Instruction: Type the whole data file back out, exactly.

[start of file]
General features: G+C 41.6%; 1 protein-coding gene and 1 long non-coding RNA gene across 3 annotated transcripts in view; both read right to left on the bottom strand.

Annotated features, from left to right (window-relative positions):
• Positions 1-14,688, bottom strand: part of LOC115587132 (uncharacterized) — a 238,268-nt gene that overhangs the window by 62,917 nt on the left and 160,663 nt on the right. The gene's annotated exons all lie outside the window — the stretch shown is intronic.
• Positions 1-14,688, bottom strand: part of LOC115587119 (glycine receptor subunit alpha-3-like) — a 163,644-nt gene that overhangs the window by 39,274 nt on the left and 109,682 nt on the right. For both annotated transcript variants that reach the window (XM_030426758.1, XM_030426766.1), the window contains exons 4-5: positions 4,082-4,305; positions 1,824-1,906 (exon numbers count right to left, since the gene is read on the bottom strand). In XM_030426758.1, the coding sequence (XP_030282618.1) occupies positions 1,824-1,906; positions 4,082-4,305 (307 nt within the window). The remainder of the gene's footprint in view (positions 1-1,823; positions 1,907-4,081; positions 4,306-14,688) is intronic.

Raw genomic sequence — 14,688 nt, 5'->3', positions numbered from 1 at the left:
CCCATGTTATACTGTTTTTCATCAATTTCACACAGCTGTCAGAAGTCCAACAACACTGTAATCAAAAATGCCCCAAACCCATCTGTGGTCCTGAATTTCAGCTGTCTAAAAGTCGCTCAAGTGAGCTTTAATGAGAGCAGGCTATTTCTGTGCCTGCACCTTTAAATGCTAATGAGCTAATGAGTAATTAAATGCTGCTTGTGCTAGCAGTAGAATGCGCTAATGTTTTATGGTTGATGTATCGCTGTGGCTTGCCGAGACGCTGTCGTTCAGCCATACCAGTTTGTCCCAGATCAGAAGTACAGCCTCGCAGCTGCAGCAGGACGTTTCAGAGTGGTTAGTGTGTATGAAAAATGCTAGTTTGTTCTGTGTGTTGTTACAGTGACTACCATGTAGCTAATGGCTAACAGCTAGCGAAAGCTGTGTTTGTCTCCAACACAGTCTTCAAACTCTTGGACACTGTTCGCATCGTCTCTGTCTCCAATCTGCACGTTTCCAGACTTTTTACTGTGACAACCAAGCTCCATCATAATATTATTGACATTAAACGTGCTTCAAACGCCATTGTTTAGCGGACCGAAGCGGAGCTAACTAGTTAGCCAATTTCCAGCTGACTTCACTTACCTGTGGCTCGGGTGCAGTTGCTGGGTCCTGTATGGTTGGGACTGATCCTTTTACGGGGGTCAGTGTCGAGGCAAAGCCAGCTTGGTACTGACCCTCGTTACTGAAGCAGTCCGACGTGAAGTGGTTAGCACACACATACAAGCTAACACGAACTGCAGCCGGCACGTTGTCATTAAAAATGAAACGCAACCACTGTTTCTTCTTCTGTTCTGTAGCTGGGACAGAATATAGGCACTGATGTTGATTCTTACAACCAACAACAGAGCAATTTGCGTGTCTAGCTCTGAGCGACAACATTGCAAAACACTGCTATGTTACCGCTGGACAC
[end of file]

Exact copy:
General features: G+C 41.6%; 1 protein-coding gene and 1 long non-coding RNA gene across 3 annotated transcripts in view; both read right to left on the bottom strand.

Annotated features, from left to right (window-relative positions):
• Positions 1-14,688, bottom strand: part of LOC115587132 (uncharacterized) — a 238,268-nt gene that overhangs the window by 62,917 nt on the left and 160,663 nt on the right. The gene's annotated exons all lie outside the window — the stretch shown is intronic.
• Positions 1-14,688, bottom strand: part of LOC115587119 (glycine receptor subunit alpha-3-like) — a 163,644-nt gene that overhangs the window by 39,274 nt on the left and 109,682 nt on the right. For both annotated transcript variants that reach the window (XM_030426758.1, XM_030426766.1), the window contains exons 4-5: positions 4,082-4,305; positions 1,824-1,906 (exon numbers count right to left, since the gene is read on the bottom strand). In XM_030426758.1, the coding sequence (XP_030282618.1) occupies positions 1,824-1,906; positions 4,082-4,305 (307 nt within the window). The remainder of the gene's footprint in view (positions 1-1,823; positions 1,907-4,081; positions 4,306-14,688) is intronic.

Raw genomic sequence — 14,688 nt, 5'->3', positions numbered from 1 at the left:
CCCATGTTATACTGTTTTTCATCAATTTCACACAGCTGTCAGAAGTCCAACAACACTGTAATCAAAAATGCCCCAAACCCATCTGTGGTCCTGAATTTCAGCTGTCTAAAAGTCGCTCAAGTGAGCTTTAATGAGAGCAGGCTATTTCTGTGCCTGCACCTTTAAATGCTAATGAGCTAATGAGTAATTAAATGCTGCTTGTGCTAGCAGTAGAATGCGCTAATGTTTTATGGTTGATGTATCGCTGTGGCTTGCCGAGACGCTGTCGTTCAGCCATACCAGTTTGTCCCAGATCAGAAGTACAGCCTCGCAGCTGCAGCAGGACGTTTCAGAGTGGTTAGTGTGTATGAAAAATGCTAGTTTGTTCTGTGTGTTGTTACAGTGACTACCATGTAGCTAATGGCTAACAGCTAGCGAAAGCTGTGTTTGTCTCCAACACAGTCTTCAAACTCTTGGACACTGTTCGCATCGTCTCTGTCTCCAATCTGCACGTTTCCAGACTTTTTACTGTGACAACCAAGCTCCATCATAATATTATTGACATTAAACGTGCTTCAAACGCCATTGTTTAGCGGACCGAAGCGGAGCTAACTAGTTAGCCAATTTCCAGCTGACTTCACTTACCTGTGGCTCGGGTGCAGTTGCTGGGTCCTGTATGGTTGGGACTGATCCTTTTACGGGGGTCAGTGTCGAGGCAAAGCCAGCTTGGTACTGACCCTCGTTACTGAAGCAGTCCGACGTGAAGTGGTTAGCACACACATACAAGCTAACACGAACTGCAGCCGGCACGTTGTCATTAAAAATGAAACGCAACCACTGTTTCTTCTTCTGTTCTGTAGCTGGGACAGAATATAGGCACTGATGTTGATTCTTACAACCAACAACAGAGCAATTTGCGTGTCTAGCTCTGAGCGACAACATTGCAAAACACTGCTATGTTACCGCTGGACAC